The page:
Question: Do you prefer performing live or recording?

Jesse Lubitz: I like both for different reasons. Recording is more comfortable – we do this near our home and at our own time. Touring is a buzz – performing gives a rush and I love most aspects of traveling, but it can get tiring after a while.


Question: What/who was your inspiration to go into the music industry?

Jesse Lubitz: I think my first musical inspiration was probably my dad. He had an old acoustic Fender guitar that he kept in a hard case in my mum and dad's wardrobe. I have memories of lying next to the case playing hide and seek and I remember the smell of the guitar when he opened the case up. My parents and some of their other musical friends would have soirees from time to time and I remember lying in bed and songs would drift up and keep me awake in the best possible way.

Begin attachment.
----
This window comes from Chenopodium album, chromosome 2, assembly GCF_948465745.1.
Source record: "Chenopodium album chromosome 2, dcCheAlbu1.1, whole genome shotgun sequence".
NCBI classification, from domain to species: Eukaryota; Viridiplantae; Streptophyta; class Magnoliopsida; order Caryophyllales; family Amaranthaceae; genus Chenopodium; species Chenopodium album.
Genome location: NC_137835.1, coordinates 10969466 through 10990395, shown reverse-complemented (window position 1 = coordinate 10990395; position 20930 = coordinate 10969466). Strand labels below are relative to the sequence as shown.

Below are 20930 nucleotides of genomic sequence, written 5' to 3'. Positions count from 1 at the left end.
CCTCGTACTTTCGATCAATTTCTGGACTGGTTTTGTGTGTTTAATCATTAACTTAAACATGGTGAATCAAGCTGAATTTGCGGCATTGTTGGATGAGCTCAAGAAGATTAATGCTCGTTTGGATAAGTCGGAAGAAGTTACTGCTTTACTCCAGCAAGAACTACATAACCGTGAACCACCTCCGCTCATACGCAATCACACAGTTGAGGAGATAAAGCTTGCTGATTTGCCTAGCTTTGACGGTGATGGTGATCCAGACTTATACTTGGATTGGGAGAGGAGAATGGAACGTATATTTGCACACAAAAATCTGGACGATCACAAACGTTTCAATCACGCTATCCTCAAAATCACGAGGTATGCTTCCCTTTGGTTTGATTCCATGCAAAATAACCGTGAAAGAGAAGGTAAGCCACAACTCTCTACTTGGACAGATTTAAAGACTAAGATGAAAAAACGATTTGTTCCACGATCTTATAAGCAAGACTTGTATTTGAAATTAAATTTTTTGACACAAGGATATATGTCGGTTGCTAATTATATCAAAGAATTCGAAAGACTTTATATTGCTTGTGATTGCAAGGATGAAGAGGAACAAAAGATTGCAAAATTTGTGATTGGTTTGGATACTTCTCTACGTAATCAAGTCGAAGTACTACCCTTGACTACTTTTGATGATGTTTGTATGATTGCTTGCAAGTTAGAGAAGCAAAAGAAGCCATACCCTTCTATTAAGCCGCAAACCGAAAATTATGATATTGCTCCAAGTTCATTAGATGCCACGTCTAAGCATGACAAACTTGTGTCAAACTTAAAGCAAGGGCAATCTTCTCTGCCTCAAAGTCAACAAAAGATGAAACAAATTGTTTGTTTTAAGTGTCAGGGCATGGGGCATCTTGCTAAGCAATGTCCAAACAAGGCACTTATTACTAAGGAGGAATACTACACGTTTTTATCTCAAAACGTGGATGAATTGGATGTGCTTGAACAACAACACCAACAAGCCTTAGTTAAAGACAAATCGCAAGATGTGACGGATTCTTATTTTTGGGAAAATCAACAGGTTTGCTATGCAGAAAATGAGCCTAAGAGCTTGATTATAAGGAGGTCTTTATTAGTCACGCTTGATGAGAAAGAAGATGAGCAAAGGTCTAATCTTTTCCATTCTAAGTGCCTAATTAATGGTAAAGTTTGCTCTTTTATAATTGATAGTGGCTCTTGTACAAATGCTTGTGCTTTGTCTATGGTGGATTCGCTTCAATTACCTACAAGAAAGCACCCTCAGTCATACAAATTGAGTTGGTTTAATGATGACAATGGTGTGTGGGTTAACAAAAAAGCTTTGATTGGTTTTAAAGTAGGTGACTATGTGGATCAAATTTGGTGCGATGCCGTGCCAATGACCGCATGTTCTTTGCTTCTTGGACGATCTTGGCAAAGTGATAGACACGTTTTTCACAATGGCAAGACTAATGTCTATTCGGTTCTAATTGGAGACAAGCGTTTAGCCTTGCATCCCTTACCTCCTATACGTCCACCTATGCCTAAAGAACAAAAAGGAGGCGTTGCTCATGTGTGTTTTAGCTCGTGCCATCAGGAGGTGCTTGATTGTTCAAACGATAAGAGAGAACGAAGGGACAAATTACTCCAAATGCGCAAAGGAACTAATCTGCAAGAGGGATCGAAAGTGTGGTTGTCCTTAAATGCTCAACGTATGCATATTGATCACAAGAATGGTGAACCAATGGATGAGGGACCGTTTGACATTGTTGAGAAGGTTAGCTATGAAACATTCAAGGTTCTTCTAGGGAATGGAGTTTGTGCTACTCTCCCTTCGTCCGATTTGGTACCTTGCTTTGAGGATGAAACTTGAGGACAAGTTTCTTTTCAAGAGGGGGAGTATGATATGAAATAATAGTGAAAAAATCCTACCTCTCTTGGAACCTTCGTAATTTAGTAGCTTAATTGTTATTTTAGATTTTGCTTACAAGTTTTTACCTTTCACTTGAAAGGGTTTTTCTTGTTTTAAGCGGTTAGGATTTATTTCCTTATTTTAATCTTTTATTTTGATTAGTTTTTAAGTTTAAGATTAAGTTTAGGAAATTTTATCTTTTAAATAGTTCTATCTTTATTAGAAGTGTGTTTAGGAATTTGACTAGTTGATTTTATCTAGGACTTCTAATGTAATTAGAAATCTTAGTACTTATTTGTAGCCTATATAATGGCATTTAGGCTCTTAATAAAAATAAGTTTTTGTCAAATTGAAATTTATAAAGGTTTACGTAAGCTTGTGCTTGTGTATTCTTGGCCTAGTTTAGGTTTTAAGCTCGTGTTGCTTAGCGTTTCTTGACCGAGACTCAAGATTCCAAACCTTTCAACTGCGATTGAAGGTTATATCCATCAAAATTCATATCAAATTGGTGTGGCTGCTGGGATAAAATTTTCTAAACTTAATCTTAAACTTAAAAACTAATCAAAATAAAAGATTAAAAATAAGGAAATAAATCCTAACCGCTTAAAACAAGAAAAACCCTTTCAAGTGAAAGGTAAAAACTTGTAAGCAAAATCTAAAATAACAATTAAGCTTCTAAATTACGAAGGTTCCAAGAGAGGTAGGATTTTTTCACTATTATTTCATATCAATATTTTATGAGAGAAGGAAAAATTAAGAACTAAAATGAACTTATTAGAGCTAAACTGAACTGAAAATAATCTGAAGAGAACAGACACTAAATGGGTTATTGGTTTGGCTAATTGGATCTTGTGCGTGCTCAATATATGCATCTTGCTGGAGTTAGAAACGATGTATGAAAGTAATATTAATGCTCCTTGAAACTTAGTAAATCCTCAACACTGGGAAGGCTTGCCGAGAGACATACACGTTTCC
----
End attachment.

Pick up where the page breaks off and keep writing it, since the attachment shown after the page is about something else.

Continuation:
Question: What is the biggest challenge you have faced along the way to your musical success?

Jesse Lubitz: This is a big question – there are many challenges to getting where we want to get in the industry. From a personal perspective, I think the most difficult thing for me to overcome has been my shyness and performance anxiety. There have been times where I've found it extremely difficult to get up on stage in front of a big audience and I've worked hard on feeling better about performing and comfortable on stage. From a professional perspective, there have been times where I've found it challenging to navigate the path of making something I'm passionate about (music) into my business and mixing passion and money.